One of the many benefits of the Association of Colleges' annual conference, aside from some mind-boggling sights on the after-hours dancefloor, is that possibly nowhere else gives you such a concentrated sense of opinion among college leaders.
What was clear from this year's event was the depth of concern over the withdrawal of the education maintenance allowance (EMA). Hardly a session went by without someone raising it.
No political opinion is without self-interest, and principals surely have an eye on what might happen to their institutions' budgets if 16-19 enrolment falls. But then they cater for the poorest students, who, without some financial support, are the most likely never to darken the doors of an educational institution after the age of 16, or to drop out for lack of funds.
But these principals are also the people who raided their own budgets to give cash to students two years ago, when a bureaucratic fiasco meant EMA payments were delayed. They know how important it is to students who rely on the money for books, course fees or travel.
The situation is compounded by the Coalition's general austerity regime. It is hitting local authorities particularly hard, where the subsidy for transport to education is one of the few discretionary items of spending and therefore headed for cuts.
The defence of this decision by ministers is deeply disappointing. We are told that the EMA was not sufficiently targeted, and that 90 per cent of claimants did not need it.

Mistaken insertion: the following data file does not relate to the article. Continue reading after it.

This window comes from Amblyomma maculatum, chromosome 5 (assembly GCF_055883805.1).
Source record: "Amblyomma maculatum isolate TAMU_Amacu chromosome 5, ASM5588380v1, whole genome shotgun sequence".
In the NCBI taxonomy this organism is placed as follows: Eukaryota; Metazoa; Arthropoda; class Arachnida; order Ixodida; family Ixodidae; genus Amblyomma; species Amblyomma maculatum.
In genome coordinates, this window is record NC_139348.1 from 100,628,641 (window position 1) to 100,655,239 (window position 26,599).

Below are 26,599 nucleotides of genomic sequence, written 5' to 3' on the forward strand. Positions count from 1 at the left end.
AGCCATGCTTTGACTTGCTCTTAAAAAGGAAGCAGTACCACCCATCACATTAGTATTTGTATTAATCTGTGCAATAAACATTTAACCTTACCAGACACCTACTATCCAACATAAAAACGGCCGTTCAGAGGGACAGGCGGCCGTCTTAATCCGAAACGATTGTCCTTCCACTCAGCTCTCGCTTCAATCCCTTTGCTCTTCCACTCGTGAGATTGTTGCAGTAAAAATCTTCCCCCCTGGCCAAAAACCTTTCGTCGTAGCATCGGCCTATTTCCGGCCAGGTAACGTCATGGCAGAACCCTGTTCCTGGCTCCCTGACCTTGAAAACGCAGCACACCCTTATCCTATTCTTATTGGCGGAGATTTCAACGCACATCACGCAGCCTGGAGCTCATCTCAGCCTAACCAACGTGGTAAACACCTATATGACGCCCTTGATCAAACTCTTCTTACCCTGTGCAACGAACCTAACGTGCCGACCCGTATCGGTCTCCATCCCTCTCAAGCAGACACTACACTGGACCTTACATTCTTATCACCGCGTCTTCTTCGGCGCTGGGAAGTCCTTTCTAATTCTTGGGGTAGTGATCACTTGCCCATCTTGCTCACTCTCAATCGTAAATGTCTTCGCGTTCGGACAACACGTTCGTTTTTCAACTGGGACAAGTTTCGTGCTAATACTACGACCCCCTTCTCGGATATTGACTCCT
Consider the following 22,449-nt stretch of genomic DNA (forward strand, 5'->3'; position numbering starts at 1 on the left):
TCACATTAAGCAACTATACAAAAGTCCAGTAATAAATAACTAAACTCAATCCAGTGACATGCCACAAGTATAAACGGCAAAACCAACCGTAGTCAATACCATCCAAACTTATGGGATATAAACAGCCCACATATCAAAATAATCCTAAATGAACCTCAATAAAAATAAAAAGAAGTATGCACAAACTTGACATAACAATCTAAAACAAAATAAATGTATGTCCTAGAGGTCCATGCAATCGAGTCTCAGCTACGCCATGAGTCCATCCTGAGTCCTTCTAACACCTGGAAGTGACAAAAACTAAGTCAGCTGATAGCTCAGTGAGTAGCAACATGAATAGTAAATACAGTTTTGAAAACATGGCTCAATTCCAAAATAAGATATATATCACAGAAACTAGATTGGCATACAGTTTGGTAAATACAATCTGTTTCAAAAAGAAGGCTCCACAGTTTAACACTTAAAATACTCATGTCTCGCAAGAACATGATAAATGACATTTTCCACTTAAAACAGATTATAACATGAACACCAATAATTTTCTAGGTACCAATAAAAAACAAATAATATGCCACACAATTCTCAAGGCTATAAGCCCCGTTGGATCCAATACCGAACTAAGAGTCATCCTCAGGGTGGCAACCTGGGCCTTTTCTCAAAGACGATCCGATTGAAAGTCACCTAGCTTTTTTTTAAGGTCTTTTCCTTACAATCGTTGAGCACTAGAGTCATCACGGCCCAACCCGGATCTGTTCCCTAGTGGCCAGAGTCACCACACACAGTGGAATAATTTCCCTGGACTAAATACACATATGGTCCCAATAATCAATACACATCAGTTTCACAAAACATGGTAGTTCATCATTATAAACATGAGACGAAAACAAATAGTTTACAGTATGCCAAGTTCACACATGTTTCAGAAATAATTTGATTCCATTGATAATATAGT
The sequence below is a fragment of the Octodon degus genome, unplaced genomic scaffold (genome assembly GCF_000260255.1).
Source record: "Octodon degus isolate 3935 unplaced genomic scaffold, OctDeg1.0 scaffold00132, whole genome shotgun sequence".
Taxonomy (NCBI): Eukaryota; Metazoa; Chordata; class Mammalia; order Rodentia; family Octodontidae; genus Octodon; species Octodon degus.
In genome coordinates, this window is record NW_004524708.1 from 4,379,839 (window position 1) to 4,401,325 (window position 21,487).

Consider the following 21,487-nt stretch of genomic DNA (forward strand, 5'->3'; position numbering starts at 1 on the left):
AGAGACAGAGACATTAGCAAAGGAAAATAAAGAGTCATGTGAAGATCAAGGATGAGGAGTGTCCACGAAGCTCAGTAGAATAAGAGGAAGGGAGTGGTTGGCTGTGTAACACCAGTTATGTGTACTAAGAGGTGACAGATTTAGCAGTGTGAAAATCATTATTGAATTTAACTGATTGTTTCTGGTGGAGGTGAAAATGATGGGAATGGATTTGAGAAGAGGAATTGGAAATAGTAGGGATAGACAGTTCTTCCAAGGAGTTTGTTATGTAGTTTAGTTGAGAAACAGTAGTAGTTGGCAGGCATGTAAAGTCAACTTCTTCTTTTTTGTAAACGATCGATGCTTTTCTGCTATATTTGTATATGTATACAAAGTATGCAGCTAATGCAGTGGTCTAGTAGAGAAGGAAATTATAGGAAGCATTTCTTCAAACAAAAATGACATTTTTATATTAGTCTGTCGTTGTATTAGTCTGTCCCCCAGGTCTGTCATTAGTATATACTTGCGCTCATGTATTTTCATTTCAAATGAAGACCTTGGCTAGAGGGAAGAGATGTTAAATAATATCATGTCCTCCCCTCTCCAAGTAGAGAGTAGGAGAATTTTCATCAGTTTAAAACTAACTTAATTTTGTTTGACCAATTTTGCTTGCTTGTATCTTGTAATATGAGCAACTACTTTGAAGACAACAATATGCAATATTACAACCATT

Never mind that ministers keep citing the wrong research. In reality, a strictly means-tested benefit like the EMA is the definition of targeted support. On the most optimistic of assumptions, a family receiving the full EMA payment is in the poorest third of households in the UK. Those with more than one child will be even worse off.
Everyone who receives the EMA is relatively poor. If this is untargeted, what could we say of the decision by the Government to continue to pay child benefit to families with a joint income of pound;75,000?
But the new "targeted" support is just a euphemism for cuts. Any benefit could be said to be targeted if it is only available to a tiny minority. In this world, the most targeted support for impoverished learners would be to find the single poorest student in the country and put a fiver in his top pocket. Savings to Treasury: pound;499,999,995.
It would be better to be told honestly that we cannot afford it. But this is not true either. The EMA's cost of pound;500 million a year is just 0.6 per cent of the planned deficit reduction over four years: it is a rounding error. What were the politics behind this? That education secretary Michael Gove should find a sacrificial lamb to prove that he too was making cuts?
The result is the final triumph of the thinking that led to the raising of the participation age; an admission of defeat disguised as a policy. It says that you cannot create the conditions where all young people will want to stay in education or have the money to afford it. This is not a situation that a wealthy, advanced country like the UK should ever have to face.